18: Climbing Koalas | Walking Koala | Sleeping Koala
19: Echidna | Ibis | Heron | Tasmanian Devils
20: THIS PLACE WAS | Barking Owl, Hawk, and Wedge-Tailed Eagles all reminded us to use recycled toilet paper!
21: FOR THE BIRDS! | Up close and personal with a black cockatoo
22: THIS PLACE WAS
23: FOR THE BIRDS!
24: WANNA SEE A WALLABY?
25: MORE CLOSE ENCOUNTERS
26: DINGOES! | 12-1/2 week old puppy!
27: Dingoes became genetically distinct from dogs through isolation. But, dingoes and dogs can interbreed, which means it can be difficult to tell the difference, even for dingo experts. Skull measurements are helpful, but DNA testing is the only sure way to tell if it's really a dingo. | Dogs bark, dingoes howl. Dogs breed twice a year, a dingo only breeds once a year. Dingoes' teeth are longer and more curved. Dingoes have more flexible joints and their ears are always erect.
28: Rockefeller Tree Kangaroo | IT'S NOT OZ WITHOUT... KANGAROOS! | The main difference between kangaroos and wallabies is size. A kangaroo is much bigger than a wallaby: Wallabies grow to a max height of about 2 feet, but a kangaroo can grow up to a height of 8 feet. As well, kangaroos' legs are built for speed; whereas, wallaby legs are built for maneuverability.
29: Australia is home to some of the world's deadliest snakes. | Copperhead | Adder | Inland Taipan | Brown | Taipan | Tiger
30: SYDNEY | is the most populous city in Australia and the state capital of New South Wales. Sydney is located on Australia's south-east coast of the Tasman Sea. | 2012 Aug 18
31: darling harbour | DARLING HARBOR A Sydney favourite destination for leisure and entertainment, with more than 40 restaurants, 30 bars, cafes, museums, theatres, parks and more. Darling Harbour is named after Lieutenant-General Ralph Darling, who was Governor of New South Wales from 1825 to 1831. It was originally part of the commercial port of Sydney, including the Darling Harbour Railway Goods Yard. During the Great Depression, the eastern part of Darling Harbour (Barangaroo) became known as The Hungry Mile, a reference to the waterside workers searching for jobs along the wharves.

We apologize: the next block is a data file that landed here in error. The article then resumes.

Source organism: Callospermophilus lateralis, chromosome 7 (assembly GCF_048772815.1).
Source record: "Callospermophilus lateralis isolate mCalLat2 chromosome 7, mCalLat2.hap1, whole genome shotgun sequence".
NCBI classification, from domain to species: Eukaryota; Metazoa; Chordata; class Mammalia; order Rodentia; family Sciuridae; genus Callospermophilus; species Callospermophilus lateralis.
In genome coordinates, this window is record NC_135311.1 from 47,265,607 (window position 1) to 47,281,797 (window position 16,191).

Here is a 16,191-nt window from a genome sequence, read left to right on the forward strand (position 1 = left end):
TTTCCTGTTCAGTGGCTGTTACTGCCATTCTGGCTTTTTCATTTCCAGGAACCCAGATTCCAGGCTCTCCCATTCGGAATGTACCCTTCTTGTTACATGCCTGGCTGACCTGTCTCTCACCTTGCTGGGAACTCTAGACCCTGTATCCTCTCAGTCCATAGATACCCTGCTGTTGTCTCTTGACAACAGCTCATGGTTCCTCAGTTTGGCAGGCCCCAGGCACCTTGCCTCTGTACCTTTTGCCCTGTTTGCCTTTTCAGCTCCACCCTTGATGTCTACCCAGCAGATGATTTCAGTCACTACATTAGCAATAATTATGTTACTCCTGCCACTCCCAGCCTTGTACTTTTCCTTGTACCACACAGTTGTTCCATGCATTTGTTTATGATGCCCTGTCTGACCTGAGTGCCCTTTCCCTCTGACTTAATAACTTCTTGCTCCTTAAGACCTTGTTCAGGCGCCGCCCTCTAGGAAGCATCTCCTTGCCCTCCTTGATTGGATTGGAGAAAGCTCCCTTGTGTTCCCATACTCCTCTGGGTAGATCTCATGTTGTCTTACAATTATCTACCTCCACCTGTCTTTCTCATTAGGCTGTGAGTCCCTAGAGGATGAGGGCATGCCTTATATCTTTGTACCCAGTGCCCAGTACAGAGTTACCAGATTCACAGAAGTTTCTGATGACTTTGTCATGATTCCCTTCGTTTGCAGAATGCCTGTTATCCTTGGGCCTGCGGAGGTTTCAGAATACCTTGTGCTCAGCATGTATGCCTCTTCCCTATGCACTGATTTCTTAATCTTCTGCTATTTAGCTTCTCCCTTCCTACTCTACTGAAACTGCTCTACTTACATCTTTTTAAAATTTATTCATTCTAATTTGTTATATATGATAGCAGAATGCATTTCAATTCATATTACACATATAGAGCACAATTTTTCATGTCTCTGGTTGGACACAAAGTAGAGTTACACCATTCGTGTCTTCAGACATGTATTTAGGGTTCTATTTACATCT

35: sydney harbour bridge | THE SYDNEY HARBOUR BRIDGE is one of the most recognizable symbols of Australia. The Bridge provides a frame for one of the most beautiful harbours in the world and holds a special place in the city's heart. The Sydney Harbour Bridge has connected the Sydney CBD with the North Shore of the harbour since it opened in 1932. It is the worlds largest (but not longest) steel-arch Bridge. It was beaten in length, by New York’s Bayonne Bridge, which is 25 feet longer and opened just four months earlier. On major celebrations in Sydney history, like New Year’s Eve or the announcement of the Sydney Olympic Games, the Bridge has always been the focal point.
36: MORE SYDNEY SITES
38: BRONTE BEACH | new south wales | 19 AUG 2012
39: BRONTE BEACH is a small but popular recreational beach on Nelson Bay in Bronte in the eastern suburbs of Sydney, Australia. It is 2 kilometres south of Bondi Beach and north of the much larger Coogee Beach. A long distance ocean swimming event is held every December between Bondi Beach and Bronte.
44: BONDI BEACH | new south wales | 19 AUG 2012
45: BONDI BEACH is one of Australia's most famous beaches and among the world's most well-known beaches. The beach is roughly a kilometer long and is located on the east coast of Australia and is a suburb of the city of Sydney.
50: THE SYDNEY OPERA HOUSE is a multi-venue performing arts centre in the Australian city of Sydney. It was conceived and largely built by Danish architect Jrn Utzon, finally opening in 1973 after a long gestation starting with his competition-winning design in 1957.
54: VIEW FROM INSIDE THE SYDNEY OPERA HOUSE
57: ...AT NIGHT
58: BOTANICAL GARDENS at SOH
60: We saw South Pacific... it was fantastic
61: My homage to 'Honey Bun'!